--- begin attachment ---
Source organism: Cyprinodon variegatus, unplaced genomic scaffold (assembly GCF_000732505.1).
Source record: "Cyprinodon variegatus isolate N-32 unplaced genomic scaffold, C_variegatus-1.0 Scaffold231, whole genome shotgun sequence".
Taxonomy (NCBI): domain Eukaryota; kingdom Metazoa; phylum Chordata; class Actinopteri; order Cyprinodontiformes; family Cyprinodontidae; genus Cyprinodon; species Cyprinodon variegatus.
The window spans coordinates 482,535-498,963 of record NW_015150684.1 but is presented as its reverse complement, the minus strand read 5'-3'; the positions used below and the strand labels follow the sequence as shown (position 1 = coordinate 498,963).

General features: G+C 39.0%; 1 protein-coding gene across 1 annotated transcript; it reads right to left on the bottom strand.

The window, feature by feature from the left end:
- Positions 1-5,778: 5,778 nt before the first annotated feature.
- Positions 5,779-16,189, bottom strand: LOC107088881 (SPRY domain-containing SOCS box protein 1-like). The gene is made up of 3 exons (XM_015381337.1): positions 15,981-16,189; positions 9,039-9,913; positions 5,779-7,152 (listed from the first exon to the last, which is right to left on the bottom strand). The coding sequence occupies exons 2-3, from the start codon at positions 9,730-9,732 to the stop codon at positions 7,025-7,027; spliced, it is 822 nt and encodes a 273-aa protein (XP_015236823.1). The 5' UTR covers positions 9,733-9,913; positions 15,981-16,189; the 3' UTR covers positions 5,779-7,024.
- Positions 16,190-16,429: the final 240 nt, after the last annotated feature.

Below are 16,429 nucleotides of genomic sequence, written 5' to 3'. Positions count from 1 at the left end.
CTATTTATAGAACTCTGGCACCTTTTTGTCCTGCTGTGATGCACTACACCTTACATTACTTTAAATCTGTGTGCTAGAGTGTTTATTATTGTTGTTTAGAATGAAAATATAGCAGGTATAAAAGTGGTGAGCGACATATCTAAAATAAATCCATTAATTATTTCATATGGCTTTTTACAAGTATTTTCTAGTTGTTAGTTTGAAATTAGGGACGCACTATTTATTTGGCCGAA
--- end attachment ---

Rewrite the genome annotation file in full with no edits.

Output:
Source organism: Cyprinodon variegatus, unplaced genomic scaffold (assembly GCF_000732505.1).
Source record: "Cyprinodon variegatus isolate N-32 unplaced genomic scaffold, C_variegatus-1.0 Scaffold231, whole genome shotgun sequence".
Taxonomy (NCBI): domain Eukaryota; kingdom Metazoa; phylum Chordata; class Actinopteri; order Cyprinodontiformes; family Cyprinodontidae; genus Cyprinodon; species Cyprinodon variegatus.
The window spans coordinates 482,535-498,963 of record NW_015150684.1 but is presented as its reverse complement, the minus strand read 5'-3'; the positions used below and the strand labels follow the sequence as shown (position 1 = coordinate 498,963).

General features: G+C 39.0%; 1 protein-coding gene across 1 annotated transcript; it reads right to left on the bottom strand.

The window, feature by feature from the left end:
- Positions 1-5,778: 5,778 nt before the first annotated feature.
- Positions 5,779-16,189, bottom strand: LOC107088881 (SPRY domain-containing SOCS box protein 1-like). The gene is made up of 3 exons (XM_015381337.1): positions 15,981-16,189; positions 9,039-9,913; positions 5,779-7,152 (listed from the first exon to the last, which is right to left on the bottom strand). The coding sequence occupies exons 2-3, from the start codon at positions 9,730-9,732 to the stop codon at positions 7,025-7,027; spliced, it is 822 nt and encodes a 273-aa protein (XP_015236823.1). The 5' UTR covers positions 9,733-9,913; positions 15,981-16,189; the 3' UTR covers positions 5,779-7,024.
- Positions 16,190-16,429: the final 240 nt, after the last annotated feature.

Below are 16,429 nucleotides of genomic sequence, written 5' to 3'. Positions count from 1 at the left end.
CTATTTATAGAACTCTGGCACCTTTTTGTCCTGCTGTGATGCACTACACCTTACATTACTTTAAATCTGTGTGCTAGAGTGTTTATTATTGTTGTTTAGAATGAAAATATAGCAGGTATAAAAGTGGTGAGCGACATATCTAAAATAAATCCATTAATTATTTCATATGGCTTTTTACAAGTATTTTCTAGTTGTTAGTTTGAAATTAGGGACGCACTATTTATTTGGCCGAA